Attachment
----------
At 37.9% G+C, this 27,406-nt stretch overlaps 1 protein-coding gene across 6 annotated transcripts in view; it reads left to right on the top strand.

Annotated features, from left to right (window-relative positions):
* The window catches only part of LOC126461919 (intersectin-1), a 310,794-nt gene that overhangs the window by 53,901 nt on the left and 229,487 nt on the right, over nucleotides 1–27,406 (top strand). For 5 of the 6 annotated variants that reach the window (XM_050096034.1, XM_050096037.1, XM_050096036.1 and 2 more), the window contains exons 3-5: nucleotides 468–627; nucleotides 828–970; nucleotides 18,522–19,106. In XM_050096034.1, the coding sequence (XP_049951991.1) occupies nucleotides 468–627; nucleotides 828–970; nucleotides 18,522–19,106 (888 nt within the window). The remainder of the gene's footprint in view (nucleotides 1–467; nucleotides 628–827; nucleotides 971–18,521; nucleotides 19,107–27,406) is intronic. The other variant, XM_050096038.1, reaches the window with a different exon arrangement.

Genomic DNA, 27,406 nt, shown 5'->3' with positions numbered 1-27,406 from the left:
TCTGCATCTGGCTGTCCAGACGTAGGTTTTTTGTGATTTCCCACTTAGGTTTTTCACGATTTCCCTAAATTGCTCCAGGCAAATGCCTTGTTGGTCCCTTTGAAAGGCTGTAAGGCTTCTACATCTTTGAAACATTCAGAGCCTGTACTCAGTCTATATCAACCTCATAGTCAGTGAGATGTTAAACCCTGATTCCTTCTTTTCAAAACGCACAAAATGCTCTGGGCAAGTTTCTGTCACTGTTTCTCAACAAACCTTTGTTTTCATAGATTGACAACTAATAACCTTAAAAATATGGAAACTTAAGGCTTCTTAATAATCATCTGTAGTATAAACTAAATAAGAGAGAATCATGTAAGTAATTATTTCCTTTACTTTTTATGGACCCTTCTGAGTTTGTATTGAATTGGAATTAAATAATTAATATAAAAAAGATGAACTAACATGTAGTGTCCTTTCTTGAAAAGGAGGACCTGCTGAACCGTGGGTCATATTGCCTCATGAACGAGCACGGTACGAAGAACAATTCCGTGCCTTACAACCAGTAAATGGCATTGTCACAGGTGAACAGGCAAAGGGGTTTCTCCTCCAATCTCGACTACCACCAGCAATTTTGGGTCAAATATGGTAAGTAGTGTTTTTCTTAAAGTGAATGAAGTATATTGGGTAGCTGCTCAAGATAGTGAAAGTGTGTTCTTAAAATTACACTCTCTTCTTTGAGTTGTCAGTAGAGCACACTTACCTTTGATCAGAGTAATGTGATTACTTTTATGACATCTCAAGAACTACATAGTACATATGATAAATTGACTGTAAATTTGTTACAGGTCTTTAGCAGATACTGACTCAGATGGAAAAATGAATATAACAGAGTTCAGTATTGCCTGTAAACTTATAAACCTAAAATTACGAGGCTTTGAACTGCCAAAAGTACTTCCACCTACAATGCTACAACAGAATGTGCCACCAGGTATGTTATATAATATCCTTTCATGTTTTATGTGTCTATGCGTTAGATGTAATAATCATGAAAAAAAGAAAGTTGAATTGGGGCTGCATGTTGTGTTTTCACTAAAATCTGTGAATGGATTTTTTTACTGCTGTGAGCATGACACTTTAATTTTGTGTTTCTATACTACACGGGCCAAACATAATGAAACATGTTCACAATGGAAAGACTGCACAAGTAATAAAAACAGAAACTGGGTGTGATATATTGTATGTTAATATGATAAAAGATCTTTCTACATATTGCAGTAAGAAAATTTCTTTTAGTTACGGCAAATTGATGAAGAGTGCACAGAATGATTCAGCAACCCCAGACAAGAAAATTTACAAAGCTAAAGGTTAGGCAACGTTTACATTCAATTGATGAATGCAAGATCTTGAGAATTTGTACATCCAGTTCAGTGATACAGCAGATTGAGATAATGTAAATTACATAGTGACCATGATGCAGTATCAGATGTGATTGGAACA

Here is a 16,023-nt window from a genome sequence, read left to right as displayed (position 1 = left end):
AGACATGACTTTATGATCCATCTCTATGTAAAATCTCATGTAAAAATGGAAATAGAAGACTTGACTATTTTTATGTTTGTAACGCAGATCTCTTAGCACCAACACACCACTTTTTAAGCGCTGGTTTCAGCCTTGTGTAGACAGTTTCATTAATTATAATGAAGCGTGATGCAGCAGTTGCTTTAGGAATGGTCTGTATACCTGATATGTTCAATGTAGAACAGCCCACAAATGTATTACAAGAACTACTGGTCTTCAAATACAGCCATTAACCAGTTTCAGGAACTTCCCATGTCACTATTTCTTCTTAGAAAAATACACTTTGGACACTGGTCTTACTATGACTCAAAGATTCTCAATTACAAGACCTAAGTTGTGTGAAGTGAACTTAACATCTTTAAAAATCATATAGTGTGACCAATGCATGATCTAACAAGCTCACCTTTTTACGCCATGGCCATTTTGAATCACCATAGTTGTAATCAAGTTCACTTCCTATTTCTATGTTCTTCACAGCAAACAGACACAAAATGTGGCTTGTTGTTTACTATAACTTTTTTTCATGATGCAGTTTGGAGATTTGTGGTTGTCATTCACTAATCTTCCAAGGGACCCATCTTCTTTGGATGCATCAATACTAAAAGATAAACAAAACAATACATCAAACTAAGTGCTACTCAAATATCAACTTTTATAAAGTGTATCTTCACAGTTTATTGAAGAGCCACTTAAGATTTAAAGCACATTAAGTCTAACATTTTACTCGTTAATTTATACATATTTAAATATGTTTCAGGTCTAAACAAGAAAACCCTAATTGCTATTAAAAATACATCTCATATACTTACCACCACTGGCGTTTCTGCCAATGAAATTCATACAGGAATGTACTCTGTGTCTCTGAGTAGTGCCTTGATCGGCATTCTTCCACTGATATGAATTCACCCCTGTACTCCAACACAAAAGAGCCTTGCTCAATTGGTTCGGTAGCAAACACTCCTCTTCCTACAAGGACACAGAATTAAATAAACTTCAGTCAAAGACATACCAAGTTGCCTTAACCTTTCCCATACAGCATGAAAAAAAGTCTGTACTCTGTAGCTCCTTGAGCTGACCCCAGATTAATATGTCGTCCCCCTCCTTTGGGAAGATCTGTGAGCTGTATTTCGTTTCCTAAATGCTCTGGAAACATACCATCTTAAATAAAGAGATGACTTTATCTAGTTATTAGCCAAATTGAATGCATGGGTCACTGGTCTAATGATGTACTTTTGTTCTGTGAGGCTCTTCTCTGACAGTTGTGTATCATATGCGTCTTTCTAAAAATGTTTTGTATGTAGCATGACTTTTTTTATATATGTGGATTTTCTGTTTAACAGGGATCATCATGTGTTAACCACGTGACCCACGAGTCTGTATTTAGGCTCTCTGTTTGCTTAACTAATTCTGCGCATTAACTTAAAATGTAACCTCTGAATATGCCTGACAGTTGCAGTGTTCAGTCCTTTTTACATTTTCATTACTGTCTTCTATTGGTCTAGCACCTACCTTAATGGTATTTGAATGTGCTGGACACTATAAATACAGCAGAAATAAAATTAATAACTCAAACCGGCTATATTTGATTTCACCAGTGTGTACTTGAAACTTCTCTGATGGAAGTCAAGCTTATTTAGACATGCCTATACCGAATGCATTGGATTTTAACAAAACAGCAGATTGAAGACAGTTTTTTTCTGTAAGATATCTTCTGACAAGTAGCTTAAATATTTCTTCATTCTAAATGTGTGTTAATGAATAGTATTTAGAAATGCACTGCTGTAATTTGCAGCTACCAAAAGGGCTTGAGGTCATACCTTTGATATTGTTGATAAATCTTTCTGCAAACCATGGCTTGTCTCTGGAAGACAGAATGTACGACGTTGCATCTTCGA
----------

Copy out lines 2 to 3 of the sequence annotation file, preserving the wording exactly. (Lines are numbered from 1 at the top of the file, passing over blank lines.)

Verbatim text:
Annotated features, from left to right (window-relative positions):
* The window catches only part of LOC126461919 (intersectin-1), a 310,794-nt gene that overhangs the window by 53,901 nt on the left and 229,487 nt on the right, over nucleotides 1–27,406 (top strand). For 5 of the 6 annotated variants that reach the window (XM_050096034.1, XM_050096037.1, XM_050096036.1 and 2 more), the window contains exons 3-5: nucleotides 468–627; nucleotides 828–970; nucleotides 18,522–19,106. In XM_050096034.1, the coding sequence (XP_049951991.1) occupies nucleotides 468–627; nucleotides 828–970; nucleotides 18,522–19,106 (888 nt within the window). The remainder of the gene's footprint in view (nucleotides 1–467; nucleotides 628–827; nucleotides 971–18,521; nucleotides 19,107–27,406) is intronic. The other variant, XM_050096038.1, reaches the window with a different exon arrangement.